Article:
Human drug discrimination: A primer and methodological review

B. Levi Bolin, Joseph L. Alcorn, Anna R. Reynolds, Joshua A. Lile, Craig R. Rush

Research output: Contribution to journalArticlepeer-review

22 Scopus citations

Abstract

Drug-discrimination procedures empirically evaluate the control that internal drug states exert over behavior. They provide a highly selective method to investigate the neuropharmacological underpinnings of the interoceptive effects of drugs. Historically, drug discrimination has been one of the most widely used assays in the field of behavioral pharmacology. Drug-discrimination procedures have also been adapted for use with humans and are conceptually similar to preclinical drug-discrimination techniques in that a behavior is differentially reinforced contingent on the presence or absence of a specific interoceptive drug stimulus. This review gives some general history and background concerning the major theoretical concepts and principles of drug-discrimination research as well as its relevance to substance-use disorders. This article also provides a procedural overview and discusses key methodological issues that must be considered when designing and conducting a human drug-discrimination study. Although drug discrimination is unequivocally one of the most sophisticated and useful behavioral assays to investigate the underlying neuropharmacology of drugs in vivo, enthusiasm for its use has steadily declined in the last decade and a half. We conclude by commenting on the current state of drug-discrimination research and suggest potential avenues for future drug-discrimination research.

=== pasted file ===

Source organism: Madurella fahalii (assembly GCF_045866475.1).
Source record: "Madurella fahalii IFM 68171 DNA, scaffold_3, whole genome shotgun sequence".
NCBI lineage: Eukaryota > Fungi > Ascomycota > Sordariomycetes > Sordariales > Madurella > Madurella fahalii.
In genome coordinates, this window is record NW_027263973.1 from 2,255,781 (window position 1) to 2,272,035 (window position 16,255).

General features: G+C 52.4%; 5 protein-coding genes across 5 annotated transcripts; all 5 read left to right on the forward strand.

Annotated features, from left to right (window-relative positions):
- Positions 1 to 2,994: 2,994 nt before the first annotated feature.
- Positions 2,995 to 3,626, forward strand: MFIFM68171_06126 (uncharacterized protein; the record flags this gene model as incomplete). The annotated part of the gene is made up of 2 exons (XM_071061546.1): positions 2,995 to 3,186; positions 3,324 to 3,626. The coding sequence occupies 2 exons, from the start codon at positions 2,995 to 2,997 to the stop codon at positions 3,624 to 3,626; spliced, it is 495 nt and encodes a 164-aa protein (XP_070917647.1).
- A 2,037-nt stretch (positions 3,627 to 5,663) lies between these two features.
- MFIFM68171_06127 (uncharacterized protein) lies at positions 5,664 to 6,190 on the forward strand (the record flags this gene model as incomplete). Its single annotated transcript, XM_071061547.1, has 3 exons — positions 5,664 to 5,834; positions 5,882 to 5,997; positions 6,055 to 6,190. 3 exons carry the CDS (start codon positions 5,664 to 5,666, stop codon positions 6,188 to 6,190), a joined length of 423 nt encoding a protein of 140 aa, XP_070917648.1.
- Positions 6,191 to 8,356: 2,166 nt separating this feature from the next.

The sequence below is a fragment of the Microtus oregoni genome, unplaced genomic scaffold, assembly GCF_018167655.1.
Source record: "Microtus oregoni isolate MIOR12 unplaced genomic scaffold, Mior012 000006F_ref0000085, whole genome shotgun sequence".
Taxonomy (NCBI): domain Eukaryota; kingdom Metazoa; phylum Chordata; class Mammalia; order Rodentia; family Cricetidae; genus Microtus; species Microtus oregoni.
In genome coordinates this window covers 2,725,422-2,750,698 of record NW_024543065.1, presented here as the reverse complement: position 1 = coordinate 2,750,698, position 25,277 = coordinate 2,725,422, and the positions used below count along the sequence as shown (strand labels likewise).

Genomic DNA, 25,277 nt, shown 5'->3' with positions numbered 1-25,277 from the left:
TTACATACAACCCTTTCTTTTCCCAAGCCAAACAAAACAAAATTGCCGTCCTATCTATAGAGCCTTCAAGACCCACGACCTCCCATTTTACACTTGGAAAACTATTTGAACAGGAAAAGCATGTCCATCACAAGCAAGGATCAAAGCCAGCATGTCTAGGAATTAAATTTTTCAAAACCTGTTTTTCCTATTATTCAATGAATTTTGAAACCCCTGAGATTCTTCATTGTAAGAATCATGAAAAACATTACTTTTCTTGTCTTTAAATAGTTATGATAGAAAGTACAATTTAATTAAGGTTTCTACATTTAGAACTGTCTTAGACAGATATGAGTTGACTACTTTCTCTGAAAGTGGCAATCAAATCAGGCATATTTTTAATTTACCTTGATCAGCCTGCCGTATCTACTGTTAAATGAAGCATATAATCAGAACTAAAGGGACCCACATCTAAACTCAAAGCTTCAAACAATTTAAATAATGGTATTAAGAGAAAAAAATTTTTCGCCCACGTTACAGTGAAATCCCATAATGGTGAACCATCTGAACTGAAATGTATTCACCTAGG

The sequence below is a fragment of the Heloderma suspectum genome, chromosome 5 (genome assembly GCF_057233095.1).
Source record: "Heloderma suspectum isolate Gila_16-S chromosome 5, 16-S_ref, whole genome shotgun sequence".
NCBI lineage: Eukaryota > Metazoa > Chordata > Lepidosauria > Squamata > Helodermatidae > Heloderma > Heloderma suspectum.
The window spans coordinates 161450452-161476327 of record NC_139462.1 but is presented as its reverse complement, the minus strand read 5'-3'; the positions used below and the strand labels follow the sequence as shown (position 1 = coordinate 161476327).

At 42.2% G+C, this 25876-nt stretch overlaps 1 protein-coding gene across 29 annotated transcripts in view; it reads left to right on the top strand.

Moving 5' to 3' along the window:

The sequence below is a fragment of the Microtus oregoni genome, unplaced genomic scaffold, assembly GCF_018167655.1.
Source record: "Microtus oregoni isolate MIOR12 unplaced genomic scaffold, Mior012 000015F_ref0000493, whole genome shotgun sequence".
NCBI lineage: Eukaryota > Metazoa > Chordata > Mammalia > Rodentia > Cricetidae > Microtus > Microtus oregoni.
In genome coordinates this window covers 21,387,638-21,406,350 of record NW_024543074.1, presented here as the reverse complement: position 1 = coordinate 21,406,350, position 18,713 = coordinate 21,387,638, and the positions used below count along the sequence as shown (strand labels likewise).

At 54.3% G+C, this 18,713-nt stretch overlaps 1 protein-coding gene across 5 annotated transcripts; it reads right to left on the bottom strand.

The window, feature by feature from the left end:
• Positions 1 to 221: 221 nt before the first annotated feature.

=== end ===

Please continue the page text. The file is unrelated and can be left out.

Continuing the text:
Original languageEnglish
Pages (from-to)214-228
Number of pages15
JournalExperimental and Clinical Psychopharmacology
Volume24
Issue number4
DOIs
StatePublished - Aug 1 2016

Bibliographical note

Publisher Copyright:
© 2016 American Psychological Association.

Keywords

  • Drug discrimination
  • Humans
  • Neuropharmacology
  • Subject-rated effects
  • Substance-use disorders

ASJC Scopus subject areas

  • Pharmacology
  • Psychiatry and Mental health
  • Pharmacology (medical)

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